"In a few years, people will look back at this summer and see it as an important pivot point, a turning point, with a more sustained and enduring attention by the United States to the Arctic region."
Newly-appointed U.S. Coordinator for the Arctic region James P. DeHart made the prediction during a telephonic press briefing recently.
Career diplomat DeHart expressed that the U.S. is determined to work with partners throughout the region, including the governments in the Arctic, local and indigenous communities, and the state of Alaska.
Our objectives for the region are that it be peaceful and an area of low tension, and that there be close cooperation among the nations of the Arctic.
"We want to see economic growth and development and in a way that is supportive of local communities, including the indigenous communities of the region, and in a way that is environmentally sustainable, that respects principles of good governance and transparency", he added.
DeHart is the first U.S. top-level Arctic official in almost four years. U.S. Coast Guard Admiral Robert Papp held the position as U.S. Special Representative for the Arctic region from 2014 to 2017.
The reorganization of the State Department in 2017 and the subsequent removal of the position of the U.S. Special Representative for the Arctic Region signaled a lack of interest by the Trump administration to the Arctic region. In his opening remarks, DeHart assured that the U.S. aims for sustained efforts in the Arctic region.
The Trump Administration’s establishment of the Office of the U.S. Coordinator for the Arctic region follows a number of pushes towards the Arctic lately.
"If you look at what is happening in our system over the last couple of months, you will see that we are launching a comprehensive and an integrated diplomatic approach and engagement in the Arctic region", DeHart said.
Amongst other developments, he pointed to Secretary of State Mike Pompeo’s visit to Denmark two weeks ago.
"I think very significantly they had a quadrilateral meeting there which included the ministers of Greenland and the Faroe Islands reflective of our increased engagement with Greenland and the Faroe Islands."
He also mentioned the opening of the U.S. consulate in Nuuk, which was reopened this summer after 67 years.
We have the opening of our consulate in Nuuk, Greenland, which is really significant when you look at finite resources that we have for our diplomatic platforms around the world.
The opening came just two months after the U.S. announced a $12.1 million aid package for Greenland to be used on energy and resource development, education capacity building, and rural sustainable development.
The U.S. has also stepped up its military presence in the European High North recently. In May, U.S. surface vessels operated in the Barents Sea for the first time since the 1980s in an exercise with the British navy.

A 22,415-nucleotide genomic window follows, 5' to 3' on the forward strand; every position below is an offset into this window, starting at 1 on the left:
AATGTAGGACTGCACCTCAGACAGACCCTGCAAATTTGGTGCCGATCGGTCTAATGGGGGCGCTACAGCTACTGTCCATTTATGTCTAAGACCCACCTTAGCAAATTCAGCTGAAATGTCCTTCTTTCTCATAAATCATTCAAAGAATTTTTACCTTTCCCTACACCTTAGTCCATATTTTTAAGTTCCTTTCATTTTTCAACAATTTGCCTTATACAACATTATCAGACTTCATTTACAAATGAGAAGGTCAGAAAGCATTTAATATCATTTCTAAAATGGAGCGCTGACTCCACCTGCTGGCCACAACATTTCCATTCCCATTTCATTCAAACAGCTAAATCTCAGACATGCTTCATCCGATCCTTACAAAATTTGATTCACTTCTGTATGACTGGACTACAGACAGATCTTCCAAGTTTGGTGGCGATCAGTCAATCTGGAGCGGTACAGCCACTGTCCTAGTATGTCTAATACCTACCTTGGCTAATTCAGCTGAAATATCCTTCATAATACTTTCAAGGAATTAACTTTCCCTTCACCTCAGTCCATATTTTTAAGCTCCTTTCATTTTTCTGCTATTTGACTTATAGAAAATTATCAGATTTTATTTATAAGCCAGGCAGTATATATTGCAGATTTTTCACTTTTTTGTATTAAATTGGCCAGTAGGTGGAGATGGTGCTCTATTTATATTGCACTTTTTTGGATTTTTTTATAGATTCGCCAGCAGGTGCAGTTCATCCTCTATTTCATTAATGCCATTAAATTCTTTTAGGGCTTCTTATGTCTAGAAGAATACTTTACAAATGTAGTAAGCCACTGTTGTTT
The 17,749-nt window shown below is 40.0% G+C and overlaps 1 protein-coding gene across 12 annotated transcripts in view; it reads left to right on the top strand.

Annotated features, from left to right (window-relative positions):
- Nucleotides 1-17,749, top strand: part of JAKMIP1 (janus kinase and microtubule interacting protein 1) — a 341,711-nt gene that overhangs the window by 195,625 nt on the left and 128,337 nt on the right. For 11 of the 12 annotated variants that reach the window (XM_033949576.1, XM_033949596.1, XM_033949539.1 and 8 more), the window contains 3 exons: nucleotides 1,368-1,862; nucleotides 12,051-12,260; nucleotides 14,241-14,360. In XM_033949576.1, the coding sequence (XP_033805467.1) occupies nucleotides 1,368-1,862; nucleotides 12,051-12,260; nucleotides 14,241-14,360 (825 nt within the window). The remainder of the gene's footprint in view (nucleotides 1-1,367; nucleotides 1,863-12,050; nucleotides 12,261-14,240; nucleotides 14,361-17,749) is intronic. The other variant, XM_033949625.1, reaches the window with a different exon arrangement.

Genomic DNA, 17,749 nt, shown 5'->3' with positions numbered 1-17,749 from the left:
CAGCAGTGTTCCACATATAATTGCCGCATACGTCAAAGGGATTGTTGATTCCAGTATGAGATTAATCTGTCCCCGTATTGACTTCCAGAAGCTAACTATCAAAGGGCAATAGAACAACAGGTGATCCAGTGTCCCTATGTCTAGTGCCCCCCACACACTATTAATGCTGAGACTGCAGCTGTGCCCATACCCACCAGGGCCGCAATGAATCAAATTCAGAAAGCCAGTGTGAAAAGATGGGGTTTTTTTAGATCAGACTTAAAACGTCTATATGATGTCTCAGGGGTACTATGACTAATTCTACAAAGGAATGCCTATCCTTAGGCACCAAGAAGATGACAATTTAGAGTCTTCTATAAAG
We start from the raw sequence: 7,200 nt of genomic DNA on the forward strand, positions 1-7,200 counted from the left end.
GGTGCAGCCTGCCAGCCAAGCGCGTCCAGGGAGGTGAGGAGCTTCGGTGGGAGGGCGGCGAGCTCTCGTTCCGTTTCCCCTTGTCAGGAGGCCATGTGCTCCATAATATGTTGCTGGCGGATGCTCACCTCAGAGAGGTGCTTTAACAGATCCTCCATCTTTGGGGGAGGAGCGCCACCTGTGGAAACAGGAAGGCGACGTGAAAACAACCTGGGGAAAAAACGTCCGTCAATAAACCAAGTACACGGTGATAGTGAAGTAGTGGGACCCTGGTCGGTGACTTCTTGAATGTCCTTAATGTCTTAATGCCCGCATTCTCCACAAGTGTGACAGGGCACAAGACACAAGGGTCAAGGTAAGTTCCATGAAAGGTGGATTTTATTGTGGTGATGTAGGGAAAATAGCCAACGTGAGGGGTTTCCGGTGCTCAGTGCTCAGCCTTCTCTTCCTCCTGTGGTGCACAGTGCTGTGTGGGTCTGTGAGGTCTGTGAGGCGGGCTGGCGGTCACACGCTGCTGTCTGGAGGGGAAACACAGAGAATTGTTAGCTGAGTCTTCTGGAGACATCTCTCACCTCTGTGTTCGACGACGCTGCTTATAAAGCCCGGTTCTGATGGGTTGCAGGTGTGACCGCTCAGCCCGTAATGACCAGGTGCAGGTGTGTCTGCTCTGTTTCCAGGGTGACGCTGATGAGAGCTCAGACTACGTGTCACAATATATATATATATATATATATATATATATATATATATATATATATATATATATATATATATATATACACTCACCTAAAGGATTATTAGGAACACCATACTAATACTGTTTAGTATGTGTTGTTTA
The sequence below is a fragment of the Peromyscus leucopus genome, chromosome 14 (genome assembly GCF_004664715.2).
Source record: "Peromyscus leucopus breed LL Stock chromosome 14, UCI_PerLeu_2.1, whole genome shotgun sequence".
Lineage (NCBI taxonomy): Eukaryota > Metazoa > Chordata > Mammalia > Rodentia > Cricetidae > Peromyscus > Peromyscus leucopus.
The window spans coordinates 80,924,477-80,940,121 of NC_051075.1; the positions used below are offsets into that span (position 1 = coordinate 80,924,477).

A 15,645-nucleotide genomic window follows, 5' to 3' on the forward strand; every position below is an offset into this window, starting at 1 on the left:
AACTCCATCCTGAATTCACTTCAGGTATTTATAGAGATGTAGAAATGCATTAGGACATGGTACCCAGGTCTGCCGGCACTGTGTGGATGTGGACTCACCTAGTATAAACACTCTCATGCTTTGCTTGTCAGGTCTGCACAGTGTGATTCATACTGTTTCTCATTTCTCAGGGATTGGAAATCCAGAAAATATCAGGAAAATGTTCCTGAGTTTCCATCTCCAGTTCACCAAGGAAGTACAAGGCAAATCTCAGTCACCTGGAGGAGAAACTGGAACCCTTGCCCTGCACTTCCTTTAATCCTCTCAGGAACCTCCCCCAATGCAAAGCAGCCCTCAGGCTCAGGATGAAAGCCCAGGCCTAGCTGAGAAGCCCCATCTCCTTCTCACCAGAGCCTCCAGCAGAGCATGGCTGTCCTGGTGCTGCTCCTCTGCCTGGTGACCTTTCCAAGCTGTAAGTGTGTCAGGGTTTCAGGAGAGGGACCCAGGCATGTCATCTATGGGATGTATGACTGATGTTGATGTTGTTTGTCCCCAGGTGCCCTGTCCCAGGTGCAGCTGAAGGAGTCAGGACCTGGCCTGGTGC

This summer the U.S. Air Force issued an Arctic strategy. This is the first time that the Department of the Air Force issues a strategy for the Arctic region.
DeHart also pointed to the memorandum issued by the White House in June for the development of an icebreaker fleet by 2029. In his opening remarks he expressed that the U.S. want to make sure that they have the capability to operate in the American Arctic as the current fleet is aging.
"We want to have a fleet that’s available for security missions; to support search-and-rescue; to support, as appropriate, economic activities; and science and research as well."
A changed geopolitical environment
Besides linking the U.S. approach in the Arctic to environmental and physical changes and increased accessibility, DeHart points to the geopolitical developments in the region as its relates to China's commercial focus and Russian military developments.
"We want this to be a region of peaceful cooperation in the realm of science and search-and-rescue and education, but we recognize also that the Arctic is NATO’s northern flank, and so we look at the region through that lens as well."
We recognize also that the Arctic is NATO’s northern flank, and so we look at the region through that lens as well.
"When you look at the way China has approach investment and commercial activities I think we have to be very cautious and guarded in terms of what this could mean for the very high standards of governance that we all want to see in the Arctic region."
On the question from Wall Street Journal whether the US sees a danger in increasing cooperation between China and Russia in the region, DeHart answered his early impression is that the cooperation takes place at more of a tactical level than strategic.
"I’m not sure that Russia necessarily wants to embrace a comprehensive Chinese role in the Arctic. So I see some differences, I guess, in their respective interests that could pose some constraints on their cooperation in the long term."
DeHart, a foreign service officer for 28 years with significant experience in regional security and international negotiations, recently served as Senior Advisor for the Office of Security Negotiations and Agreements in the US State Department. From 2015–2018, DeHart served as Deputy Chief of Mission in Oslo, Norway
The career diplomat will lead the State Department’s Arctic strategy and diplomatic engagement on Arctic-related issues, reporting directly to Secretary of State Mike Pompeo and the Deputy Secretary on all Arctic matters.